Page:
Are you planning your estate, planning for retirement, or just planning for the future?
Have you considered all the veterans benefits you might be entitled to?
Veterans benefits are essential to estate planning, as the benefits can extend to your surviving spouse and dependents after you are gone. These benefits can strengthen your retirement plan, and help you avoid stress when it comes to living expenses and medical bills.
Let’s take a look at a few ways that you can incorporate veterans benefits into your estate planning.
Veterans Benefits Overview
The VA (The Department of Veterans Affairs) offers a variety of benefits to veterans and their families, including:
- Death Gratuity
- Veterans Funeral Benefits
- Veterans Health and Dental Care
- Pension Programs and Veterans Pensions
- Dependency Compensation
- Retiree Benefits
- Tragedy Assistance Program
- Veteran Disability Compensation
- And a variety of survivor benefits
The VA also provides benefits to veterans’ widows, including: Surviving Family Benefits, Survivor Resources, and Survivor Support Organizations. Perhaps most importantly, the VA provides support to help the surviving widow of a qualifying veteran to take care of his or her family, including:
- Dependency and Indemnity Compensation
- Death Gratuity
- Death Pension
- Basic Allowance for Housing
- Household Goods Shipping and Storage
- Veterans Burial Benefits
- Gold Star Lapel Button
- ServiceMembers Group Life Insurance
The VA provides pensions to qualifying veterans to help ease the financial stress of daily life. Military Benefits explains the pensions you might be entitled to. In addition to a monthly pension, you may be entitled to the “Aid and Attendance” benefit if you require the aid of another person to perform activities of daily living, if you are blind or have specific visual impairments, or you are a patient in a nursing home because of physical and/or mental incapacity.
According to Military One Source, service members are entitled to life insurance through ServiceMembers’ Group Life Insurance. Depending on the benefit amount you want to provide to your family, you can supplement your SGLI with another life insurance policy. If you die because of an injury or illness incurred or aggravated during your service, your survivors may be entitled to benefits from the Department of Defense and the Department of Veterans Affairs. Some benefits are automatic, but your family must apply for others, which is important to remember while planning your estate.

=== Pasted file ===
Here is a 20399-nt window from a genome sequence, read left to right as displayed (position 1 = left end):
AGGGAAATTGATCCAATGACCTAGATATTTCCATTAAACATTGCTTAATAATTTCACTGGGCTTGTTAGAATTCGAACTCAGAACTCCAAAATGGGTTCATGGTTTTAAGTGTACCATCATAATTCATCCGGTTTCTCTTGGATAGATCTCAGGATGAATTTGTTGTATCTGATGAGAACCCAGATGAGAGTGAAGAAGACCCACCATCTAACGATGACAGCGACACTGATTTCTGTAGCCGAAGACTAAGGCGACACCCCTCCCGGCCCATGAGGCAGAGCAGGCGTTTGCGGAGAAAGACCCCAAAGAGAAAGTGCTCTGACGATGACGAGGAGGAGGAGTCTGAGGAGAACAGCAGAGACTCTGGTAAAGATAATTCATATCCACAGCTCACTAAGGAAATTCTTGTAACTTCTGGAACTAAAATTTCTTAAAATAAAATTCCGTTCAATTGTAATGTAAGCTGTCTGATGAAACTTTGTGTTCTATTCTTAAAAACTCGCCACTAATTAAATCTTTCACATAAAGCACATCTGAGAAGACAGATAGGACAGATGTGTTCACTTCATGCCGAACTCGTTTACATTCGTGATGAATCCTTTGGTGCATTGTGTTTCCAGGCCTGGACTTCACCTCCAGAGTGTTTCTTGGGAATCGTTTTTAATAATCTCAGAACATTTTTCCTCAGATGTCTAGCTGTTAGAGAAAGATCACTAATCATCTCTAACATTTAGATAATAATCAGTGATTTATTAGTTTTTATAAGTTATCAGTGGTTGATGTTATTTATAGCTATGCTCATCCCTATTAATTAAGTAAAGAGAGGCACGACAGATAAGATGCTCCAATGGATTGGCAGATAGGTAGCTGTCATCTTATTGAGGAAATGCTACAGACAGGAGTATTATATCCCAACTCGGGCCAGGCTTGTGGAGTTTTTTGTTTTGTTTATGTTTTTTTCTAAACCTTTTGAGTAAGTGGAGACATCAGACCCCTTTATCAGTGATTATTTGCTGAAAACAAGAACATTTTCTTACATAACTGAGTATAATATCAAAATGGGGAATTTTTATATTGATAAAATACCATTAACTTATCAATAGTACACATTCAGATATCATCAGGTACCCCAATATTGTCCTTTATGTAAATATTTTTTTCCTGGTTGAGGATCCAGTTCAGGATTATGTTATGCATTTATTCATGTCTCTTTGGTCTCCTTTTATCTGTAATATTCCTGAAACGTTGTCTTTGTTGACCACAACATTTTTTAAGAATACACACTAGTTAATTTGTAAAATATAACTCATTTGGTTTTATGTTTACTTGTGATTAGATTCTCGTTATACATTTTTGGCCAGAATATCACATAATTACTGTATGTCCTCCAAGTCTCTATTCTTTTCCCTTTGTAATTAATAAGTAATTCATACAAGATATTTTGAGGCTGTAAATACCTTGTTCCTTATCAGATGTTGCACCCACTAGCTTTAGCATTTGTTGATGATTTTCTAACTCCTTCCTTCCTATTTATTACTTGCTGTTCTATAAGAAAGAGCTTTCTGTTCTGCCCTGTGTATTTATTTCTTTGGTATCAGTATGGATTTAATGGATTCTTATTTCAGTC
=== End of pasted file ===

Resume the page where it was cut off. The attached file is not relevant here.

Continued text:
Burial and Funeral Expenses
The VA pays up to $2,000.00 for burial expenses for service-related deaths on or after September 11, 2001. Some or all of the cost for transportation of the deceased may be reimbursed if the veteran is buried in a Veterans’ National Cemetery.
For non-service-related deaths, the VA pays up to $300.00 for burial and funeral expenses and a $300.00 plot-interment allowance for deaths on or after December 1, 2001. Some or all of the costs for transportation of the remains from a Veterans Affairs nursing home or hospital to a cemetery may be reimbursed.
Veterans and their spouses are entitled to a plot at a National Cemetery and arrangements can be made for a color guard or burial with honors if the veteran is eligible. However, veterans are not required to be buried in a National Cemetery. Veterans may be buried in a location of their choice and their estates may still receive allowances for burial and funeral expenses.
Benefits for Children and Spouses
Veterans and their spouses may have unique estate planning considerations. This is especially important for veterans with children. Children of veterans are also entitled to benefits based on the military service of their parents.
Successfully claiming veterans’ benefits can be complex, but there are ways to make the process easier for your loved ones to receive benefits.
Part of your estate planning process should include supplementing your will with instructions regarding how these benefits can be accessed, along with documentation of your military service. Written instructions should outline the various benefits to which your children may be entitled, including support payments, educational opportunities, and counseling services. From there, the executor of the will or the guardian of your children can begin to do some research to determine what children are entitled to. The VA department called the Office of Survivors Assistance can help with benefit identification and coordination.
In your estate planning documents, you should also provide information on where the executor or guardian can find your records so that claims by your survivors can be processed efficiently.
An elder law attorney can help ensure that your will and other documents are prepared correctly and that the rights of your loved ones are protected.
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